City challenged to become a ‘Green Grouch’

Red Deer is joining a friendly environmental battle against Grande Prairie to see which city is the most environmental. City council accepted a challenge, issued by Grande Prairie mayor Bill Given, to join the Green Grouch Environmental Challenge.

Councillor Paul Harris is a big supporter of Red Deer taking up the Green Grouch Challenge, pointing out Red Deer is already in eighth place nationally, slightly ahead of Edmonton and Winnipeg.

“I just think anything we do environmentally is really good. Let’s just do it. All citizens have to do is go to the Green Grouch website (, there’s a checklist and you have to register and answer ten questions, just click, click, click, it takes five seconds and then you get points.”

Participants get “green” points for various environmental actions, like washing clothes in cold water instead of hot, or using a refillable beverage container instead of a disposable bottle. A check of the Green Grouch website shows Grande Prairie in a substantial lead over all other cities in Canada with 3,301 points.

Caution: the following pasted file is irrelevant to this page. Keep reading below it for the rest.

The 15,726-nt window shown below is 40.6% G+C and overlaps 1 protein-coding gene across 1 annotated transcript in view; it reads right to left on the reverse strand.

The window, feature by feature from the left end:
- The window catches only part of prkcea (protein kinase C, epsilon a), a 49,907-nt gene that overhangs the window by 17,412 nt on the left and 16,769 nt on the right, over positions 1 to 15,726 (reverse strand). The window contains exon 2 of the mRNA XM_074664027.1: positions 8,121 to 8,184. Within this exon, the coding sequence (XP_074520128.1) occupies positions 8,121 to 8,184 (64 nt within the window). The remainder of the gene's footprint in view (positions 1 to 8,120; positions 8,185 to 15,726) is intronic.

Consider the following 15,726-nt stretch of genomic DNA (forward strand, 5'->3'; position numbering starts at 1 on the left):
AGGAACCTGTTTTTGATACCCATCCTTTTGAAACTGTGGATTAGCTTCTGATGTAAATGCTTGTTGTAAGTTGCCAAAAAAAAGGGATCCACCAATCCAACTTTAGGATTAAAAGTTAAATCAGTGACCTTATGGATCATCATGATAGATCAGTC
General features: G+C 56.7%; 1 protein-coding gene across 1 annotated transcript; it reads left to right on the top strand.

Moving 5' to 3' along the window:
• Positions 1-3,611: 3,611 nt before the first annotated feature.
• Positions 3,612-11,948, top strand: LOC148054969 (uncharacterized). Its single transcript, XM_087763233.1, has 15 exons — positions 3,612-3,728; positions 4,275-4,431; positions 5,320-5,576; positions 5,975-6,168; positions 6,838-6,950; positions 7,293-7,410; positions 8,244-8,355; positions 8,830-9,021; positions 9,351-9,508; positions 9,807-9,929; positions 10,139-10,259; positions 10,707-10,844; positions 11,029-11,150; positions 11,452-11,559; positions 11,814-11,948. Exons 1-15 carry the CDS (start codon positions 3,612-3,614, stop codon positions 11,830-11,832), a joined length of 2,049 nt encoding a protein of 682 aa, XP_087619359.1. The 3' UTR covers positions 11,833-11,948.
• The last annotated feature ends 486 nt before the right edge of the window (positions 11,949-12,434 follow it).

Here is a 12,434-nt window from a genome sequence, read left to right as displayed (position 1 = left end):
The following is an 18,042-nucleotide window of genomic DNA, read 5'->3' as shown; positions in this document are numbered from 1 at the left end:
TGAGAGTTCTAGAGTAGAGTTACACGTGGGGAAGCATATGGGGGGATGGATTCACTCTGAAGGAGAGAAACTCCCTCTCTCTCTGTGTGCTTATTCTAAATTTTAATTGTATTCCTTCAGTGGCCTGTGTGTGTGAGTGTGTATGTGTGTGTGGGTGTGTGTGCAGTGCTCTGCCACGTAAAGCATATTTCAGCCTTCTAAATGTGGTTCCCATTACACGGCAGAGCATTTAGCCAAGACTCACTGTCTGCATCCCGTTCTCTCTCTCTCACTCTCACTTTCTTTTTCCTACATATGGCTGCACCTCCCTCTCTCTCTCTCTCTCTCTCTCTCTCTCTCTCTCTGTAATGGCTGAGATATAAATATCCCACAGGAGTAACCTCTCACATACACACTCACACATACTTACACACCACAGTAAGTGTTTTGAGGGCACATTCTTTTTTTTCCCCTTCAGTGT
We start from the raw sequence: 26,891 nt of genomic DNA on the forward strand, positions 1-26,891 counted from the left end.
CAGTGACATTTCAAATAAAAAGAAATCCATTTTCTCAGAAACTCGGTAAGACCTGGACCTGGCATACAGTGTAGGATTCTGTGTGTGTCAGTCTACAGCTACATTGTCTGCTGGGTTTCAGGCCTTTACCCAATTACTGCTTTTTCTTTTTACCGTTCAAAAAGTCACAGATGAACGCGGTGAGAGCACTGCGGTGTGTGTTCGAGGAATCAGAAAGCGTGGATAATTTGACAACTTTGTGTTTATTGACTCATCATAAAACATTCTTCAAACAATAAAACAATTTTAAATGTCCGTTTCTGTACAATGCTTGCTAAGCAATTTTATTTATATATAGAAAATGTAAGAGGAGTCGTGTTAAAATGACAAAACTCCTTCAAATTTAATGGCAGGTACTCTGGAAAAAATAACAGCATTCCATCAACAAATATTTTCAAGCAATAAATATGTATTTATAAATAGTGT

Red Deer (as of Tuesday) had 538 points.

“We haven’t even started yet,” said Mayor Morris Flewwelling. “We didn’t officially start Green Grouch till tonight (Monday), and I really appreciated the tongue in cheek comments from many councillors about pipsqueak Grande Prairie tweaking the nose of Goliath Red Deer. That was kind of fun.

“And that’s the way you have to look at engaging people in such community endeavours and doing the right thing environmentally. While we all know we should be doing these things sometimes we just need a kick in the pants to get us on the path. It’s kind of fun to see how we do and compare ourselves with other communities. I think Red Deer does an amazing job with environmental concerns”

Flewwelling also pointed out Red Deer’s sterling environmental heritage, which includes internationally recognized nature writer Kerry Wood and the Red Deer River Naturalists, the oldest environmental organization in Alberta, dating back to before Alberta was a province.

“We haven’t just discovered the environment,” said Flewwelling.